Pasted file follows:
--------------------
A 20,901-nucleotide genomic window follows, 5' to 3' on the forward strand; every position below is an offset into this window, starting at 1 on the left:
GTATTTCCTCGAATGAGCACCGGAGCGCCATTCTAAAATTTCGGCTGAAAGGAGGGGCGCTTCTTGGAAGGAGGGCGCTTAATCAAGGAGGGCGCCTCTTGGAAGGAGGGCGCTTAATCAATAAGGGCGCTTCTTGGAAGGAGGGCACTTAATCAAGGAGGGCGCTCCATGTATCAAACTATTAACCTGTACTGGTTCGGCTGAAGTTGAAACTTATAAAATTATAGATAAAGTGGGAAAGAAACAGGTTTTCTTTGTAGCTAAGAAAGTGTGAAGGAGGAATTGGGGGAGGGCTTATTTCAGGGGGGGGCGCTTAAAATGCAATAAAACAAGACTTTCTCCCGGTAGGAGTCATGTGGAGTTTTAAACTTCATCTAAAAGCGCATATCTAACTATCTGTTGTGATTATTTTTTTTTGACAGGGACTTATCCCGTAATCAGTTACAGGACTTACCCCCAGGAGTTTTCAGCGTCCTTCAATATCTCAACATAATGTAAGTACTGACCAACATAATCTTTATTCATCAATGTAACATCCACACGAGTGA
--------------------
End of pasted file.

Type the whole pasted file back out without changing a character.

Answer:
A 20,901-nucleotide genomic window follows, 5' to 3' on the forward strand; every position below is an offset into this window, starting at 1 on the left:
GTATTTCCTCGAATGAGCACCGGAGCGCCATTCTAAAATTTCGGCTGAAAGGAGGGGCGCTTCTTGGAAGGAGGGCGCTTAATCAAGGAGGGCGCCTCTTGGAAGGAGGGCGCTTAATCAATAAGGGCGCTTCTTGGAAGGAGGGCACTTAATCAAGGAGGGCGCTCCATGTATCAAACTATTAACCTGTACTGGTTCGGCTGAAGTTGAAACTTATAAAATTATAGATAAAGTGGGAAAGAAACAGGTTTTCTTTGTAGCTAAGAAAGTGTGAAGGAGGAATTGGGGGAGGGCTTATTTCAGGGGGGGGCGCTTAAAATGCAATAAAACAAGACTTTCTCCCGGTAGGAGTCATGTGGAGTTTTAAACTTCATCTAAAAGCGCATATCTAACTATCTGTTGTGATTATTTTTTTTTGACAGGGACTTATCCCGTAATCAGTTACAGGACTTACCCCCAGGAGTTTTCAGCGTCCTTCAATATCTCAACATAATGTAAGTACTGACCAACATAATCTTTATTCATCAATGTAACATCCACACGAGTGA